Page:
Sugar & Vice, Book #1
Heat Factor: Yeah, so, we barely even know they like each other at the end of this one
Character Chemistry: I don’t know how Therin managed it, but I wanted them to touch SO BADLY even though 1) it’s dangerous and 2) they mostly snip at each other
Plot: Empaths are a persecuted group, feared for their abilities even though they have to be pacifists (and vegans) by virtue of their extreme empathy, except that there’s a triple homicide that looks suspiciously like Reece’s nightmares, and the man rumored to keep empaths in check suddenly arrives in town.
Overall: It is not actually a romance (yet), but it is SO FREAKING GOOD
The stakes of this book are immediately SUPER high, which is engaging, and keeps the pages turning from the beginning. Reece is minding his business in a diner and gets a call from a mysterious Southerner (he’s a Texan, actually) who knows more than he should about…everything. And he tells Reece to go find his sister at the homicide she’s working because she has no leads…at least no leads without the help of an empath. Before Reece has had a chance to put his phone back in his pocket, we see the waitress irrationally freaking out now that she’s realized that there’s an empath in the diner. In only a few paragraphs, I already had a clear picture of the world we were in, I could buy into the high stakes, and I was dying to know what happened next.
Together, we move through multiple different perspectives (mostly Reece’s though) as many different characters with wildly different fears and motivations try to get to the bottom of an almost unexplainable triple homicide over the course of hours.
There are so many moving parts in this book, and everyone in the book manages to stick to their own agendas. SO MANY TIMES I wanted to scream at the characters for making the wrong choice, but I couldn’t deny that they were staying true to their characterizations. Why should Reece trust the mysterious “empath hunter” who repeatedly reminds him that The Dead Man is not to be trusted? Why should Evan’s sister trust anyone else with her brother’s safety—or mistrust any of her trusted colleagues, for that matter? Why should the FBI agent believe that a solo operator with no checks to his power is actually trustworthy? Why should anyone who actually understands how empaths work believe that empaths can be harmful? But why would people who are terrified of empaths believe that they might not be the bogeymen they’re made out to be? The seemingly all-powerful—and emotionally blank—Evan Grayson is never a POV character, but he is also complex and consistent, alone and driven to be both enforcer and protector where empaths are concerned. But how is anyone who’s only ever heard rumors of him to believe even that?
Okay, but this is a romance blog. I really loved Allie Therin’s debut trilogy, but I usually don’t love trilogies because a love story honestly does not need 700-800 pages to be told. There’s usually unnecessary drama (or not enough drama) for the relationship in the later books, or the external plot takes over and the romance doesn’t matter in the later books. That said, I think I am excited about this one (but I will reserve full judgment until the trilogy’s over). Here’s why: there is a huge amount of world-building here, this story took place over the course of just hours, and the relationship has only just started, which makes a lot of sense when Reece honestly can’t trust Evan without betraying himself until Evan has proved himself by his actions over the course of their time together. It’s not until things really come to a head that Evan can see Reece for who he truly is, and Reece likewise can see that, while every terrible thing Evan has told him is true, Evan is still, er, shall we say romance hero material?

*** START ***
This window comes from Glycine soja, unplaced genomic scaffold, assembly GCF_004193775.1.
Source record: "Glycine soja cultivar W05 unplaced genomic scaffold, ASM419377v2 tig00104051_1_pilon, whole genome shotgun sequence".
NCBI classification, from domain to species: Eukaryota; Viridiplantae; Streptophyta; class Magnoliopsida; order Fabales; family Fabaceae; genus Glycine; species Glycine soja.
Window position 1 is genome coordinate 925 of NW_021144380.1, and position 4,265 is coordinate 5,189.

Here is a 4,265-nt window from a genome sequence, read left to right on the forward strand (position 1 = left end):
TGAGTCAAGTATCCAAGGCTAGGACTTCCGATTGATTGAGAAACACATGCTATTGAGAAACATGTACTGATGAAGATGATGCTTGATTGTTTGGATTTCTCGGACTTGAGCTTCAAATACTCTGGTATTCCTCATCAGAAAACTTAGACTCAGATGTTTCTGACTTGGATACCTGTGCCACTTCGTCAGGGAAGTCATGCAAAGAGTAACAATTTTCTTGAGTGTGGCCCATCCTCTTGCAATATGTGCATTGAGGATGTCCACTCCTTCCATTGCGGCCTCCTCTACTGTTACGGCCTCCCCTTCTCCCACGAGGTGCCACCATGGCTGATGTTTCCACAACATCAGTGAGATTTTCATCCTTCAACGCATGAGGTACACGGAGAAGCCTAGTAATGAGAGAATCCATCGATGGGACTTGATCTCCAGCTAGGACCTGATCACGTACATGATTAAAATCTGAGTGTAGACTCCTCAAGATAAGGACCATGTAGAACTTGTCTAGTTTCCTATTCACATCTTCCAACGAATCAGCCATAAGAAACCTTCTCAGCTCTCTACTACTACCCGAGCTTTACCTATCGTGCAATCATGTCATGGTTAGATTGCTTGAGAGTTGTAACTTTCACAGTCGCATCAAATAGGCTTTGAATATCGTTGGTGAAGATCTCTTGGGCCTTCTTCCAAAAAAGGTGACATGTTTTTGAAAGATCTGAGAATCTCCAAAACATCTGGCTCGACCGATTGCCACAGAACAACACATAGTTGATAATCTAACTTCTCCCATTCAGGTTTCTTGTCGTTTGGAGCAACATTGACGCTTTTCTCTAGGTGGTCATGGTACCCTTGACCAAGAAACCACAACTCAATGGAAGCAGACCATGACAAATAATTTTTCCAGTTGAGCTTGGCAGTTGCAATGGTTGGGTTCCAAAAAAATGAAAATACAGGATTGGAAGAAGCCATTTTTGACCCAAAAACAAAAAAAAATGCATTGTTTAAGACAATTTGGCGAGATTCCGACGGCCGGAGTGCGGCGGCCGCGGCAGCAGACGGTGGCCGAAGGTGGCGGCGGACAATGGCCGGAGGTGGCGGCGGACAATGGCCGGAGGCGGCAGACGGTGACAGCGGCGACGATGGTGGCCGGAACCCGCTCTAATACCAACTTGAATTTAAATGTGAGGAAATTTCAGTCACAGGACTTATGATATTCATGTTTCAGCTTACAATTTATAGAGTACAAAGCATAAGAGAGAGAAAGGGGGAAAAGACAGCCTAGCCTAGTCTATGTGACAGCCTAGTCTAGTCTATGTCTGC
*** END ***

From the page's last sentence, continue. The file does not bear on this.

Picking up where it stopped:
I desperately wanted Reece and Evan to come together, which I think is a great feat on Therin’s part. Reece won’t touch anyone without consent because of his empathic abilities, but on top of that, it’s not clear what would happen to Reece if Evan were to touch him, because Evan is emotionally unreadable. Just hearing Evan’s voice for the first time made Reece vomit. They cannot touch, and that only made me want it more. This was aided by Evan’s constant consideration of and care for Reece as an empath, which we actually get a clue to in their very first conversation during that mysterious phone call in the first pages of the book. Even though we never have Evan’s perspective, it’s very clear that he’s a deeply caring (but deeply lonely) person. And we are mostly in Reece’s perspective, so we also see that it’s very clear that he needs someone he can be himself and let go with. So anyway, I’m very optimistic about this relationship, even with its significant hurdles (I mean, not being able to touch is a big challenge).
And you know what else, now that I think of it? Reece is a whole unwashed mess, and Evan is described as unbelievably hot and superbly coiffed many times, but because Reece inherently cannot be attracted to looks, and because Evan is otherwise fearsome, we really don’t get all that much focus on Evan’s looks being a feature or selling point for him. I could go on, I suppose, as I continue to recall elements, but for now suffice it to say: I loved this book and I’m salty that I don’t know the pub date for book 2 yet.
I voluntarily read and reviewed a complimentary copy of this book. All thoughts and opinions are my own. We disclose this in accordance with 16 CFR §255.
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